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Maine votes to expand Medicaid in first statewide vote on the issue
Susan Johnston helps coordinate the Election Day canvassing effort at the Mainers for Health Care headquarters, Tuesday, Nov. 7, in Portland, Maine. Robert F. Bukaty/AP

In a historic move, Maine has become the 32nd state to expand Medicaid, and the first U.S. state to make the decision through a statewide vote.

Under the leadership of Republican Governor Paul LePage, Maine had rejected the Medicaid expansion of the Affordable Care Act, which extends eligibility to anyone making up to 138% of the federal poverty line.

Even before the vote for expansion, activists and organizers had made Medicaid a top political issue for Maine politicians in 2017.

Senator Susan Collins was one of several Republican holdouts to oppose the GOP plan to repeal and replace the ACA, in part because of the pressure that Mainers had put on their senator not to support any bill that would cut Medicaid.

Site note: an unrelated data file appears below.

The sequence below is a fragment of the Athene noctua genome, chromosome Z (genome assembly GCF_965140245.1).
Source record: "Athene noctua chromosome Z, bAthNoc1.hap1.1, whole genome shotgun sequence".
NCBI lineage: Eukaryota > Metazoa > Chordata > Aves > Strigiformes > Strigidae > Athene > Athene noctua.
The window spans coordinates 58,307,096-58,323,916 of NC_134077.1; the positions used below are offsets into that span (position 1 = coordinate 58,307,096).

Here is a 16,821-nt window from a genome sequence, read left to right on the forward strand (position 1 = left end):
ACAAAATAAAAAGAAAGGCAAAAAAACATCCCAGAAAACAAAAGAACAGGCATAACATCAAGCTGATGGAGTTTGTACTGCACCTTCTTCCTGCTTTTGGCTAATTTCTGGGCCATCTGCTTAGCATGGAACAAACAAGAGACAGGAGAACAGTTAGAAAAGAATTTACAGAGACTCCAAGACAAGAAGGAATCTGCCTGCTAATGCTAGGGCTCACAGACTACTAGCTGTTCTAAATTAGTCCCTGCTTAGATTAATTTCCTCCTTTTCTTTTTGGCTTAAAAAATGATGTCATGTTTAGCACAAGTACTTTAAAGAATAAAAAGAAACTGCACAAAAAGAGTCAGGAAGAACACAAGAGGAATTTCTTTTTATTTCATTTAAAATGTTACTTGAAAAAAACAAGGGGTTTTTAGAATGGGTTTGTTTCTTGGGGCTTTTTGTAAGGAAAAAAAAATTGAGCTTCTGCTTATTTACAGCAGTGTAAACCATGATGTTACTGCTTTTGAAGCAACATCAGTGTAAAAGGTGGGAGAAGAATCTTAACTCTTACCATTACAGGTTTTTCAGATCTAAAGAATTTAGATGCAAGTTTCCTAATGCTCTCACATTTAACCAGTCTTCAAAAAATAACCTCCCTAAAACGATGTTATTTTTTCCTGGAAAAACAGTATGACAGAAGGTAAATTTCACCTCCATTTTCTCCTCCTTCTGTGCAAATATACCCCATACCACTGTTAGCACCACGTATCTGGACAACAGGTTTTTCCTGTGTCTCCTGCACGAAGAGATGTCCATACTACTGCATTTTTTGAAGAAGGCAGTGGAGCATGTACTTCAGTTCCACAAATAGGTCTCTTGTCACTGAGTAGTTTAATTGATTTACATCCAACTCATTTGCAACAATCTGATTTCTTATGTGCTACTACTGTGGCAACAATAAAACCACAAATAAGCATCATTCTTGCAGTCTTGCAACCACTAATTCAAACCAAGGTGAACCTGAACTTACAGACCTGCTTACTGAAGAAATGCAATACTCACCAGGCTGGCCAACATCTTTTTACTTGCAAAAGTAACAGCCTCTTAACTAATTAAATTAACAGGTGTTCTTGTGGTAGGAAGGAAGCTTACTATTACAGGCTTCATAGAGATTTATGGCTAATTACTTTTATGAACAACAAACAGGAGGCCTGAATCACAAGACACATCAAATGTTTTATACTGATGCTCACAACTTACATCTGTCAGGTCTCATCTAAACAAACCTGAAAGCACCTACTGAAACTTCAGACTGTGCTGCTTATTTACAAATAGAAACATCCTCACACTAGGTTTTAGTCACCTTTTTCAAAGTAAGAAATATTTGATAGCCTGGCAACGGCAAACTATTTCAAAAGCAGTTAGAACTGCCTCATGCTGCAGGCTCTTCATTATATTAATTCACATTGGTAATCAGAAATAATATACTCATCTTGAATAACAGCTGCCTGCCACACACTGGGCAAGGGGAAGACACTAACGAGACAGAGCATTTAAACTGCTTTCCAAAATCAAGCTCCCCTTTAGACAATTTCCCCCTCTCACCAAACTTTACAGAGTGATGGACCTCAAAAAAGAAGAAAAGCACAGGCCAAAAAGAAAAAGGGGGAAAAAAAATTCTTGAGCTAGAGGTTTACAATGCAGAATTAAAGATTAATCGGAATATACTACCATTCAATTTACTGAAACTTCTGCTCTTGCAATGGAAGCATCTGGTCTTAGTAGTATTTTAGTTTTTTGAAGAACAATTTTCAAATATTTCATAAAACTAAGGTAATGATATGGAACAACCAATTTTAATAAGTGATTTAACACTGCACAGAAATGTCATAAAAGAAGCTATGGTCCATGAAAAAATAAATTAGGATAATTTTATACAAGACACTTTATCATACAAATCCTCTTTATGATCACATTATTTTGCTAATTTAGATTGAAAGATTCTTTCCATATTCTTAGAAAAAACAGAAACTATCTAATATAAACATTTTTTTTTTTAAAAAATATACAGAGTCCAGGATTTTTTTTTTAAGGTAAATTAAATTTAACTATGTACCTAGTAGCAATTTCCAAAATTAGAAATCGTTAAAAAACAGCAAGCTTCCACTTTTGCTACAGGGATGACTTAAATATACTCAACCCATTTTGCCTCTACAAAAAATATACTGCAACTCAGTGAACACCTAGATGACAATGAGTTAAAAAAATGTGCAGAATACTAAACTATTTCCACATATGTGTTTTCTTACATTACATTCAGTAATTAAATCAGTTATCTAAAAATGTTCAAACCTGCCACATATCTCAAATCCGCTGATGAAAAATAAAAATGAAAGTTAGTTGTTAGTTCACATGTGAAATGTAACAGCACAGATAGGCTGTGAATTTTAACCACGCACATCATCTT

Maine had previously made state-level expansions to Medicaid in 2002 and 2003, long before the ACA first passed.

But refusal to expand Medicaid has left nearly 70,000 Mainers in the “coverage gap” between those who qualify for Medicaid and those who qualify for subsidized individual coverage through the ACA.

Prior to Tuesday’s vote, LePage lost a high-stakes battle to try to label Medicaid as “welfare” in the language of the ballot initiative.

State legislators may still try and repeal or alter the ballot initiative in the coming days. Should they attempt to do so, they will almost certainly face backlash from an activated progressive base in the state.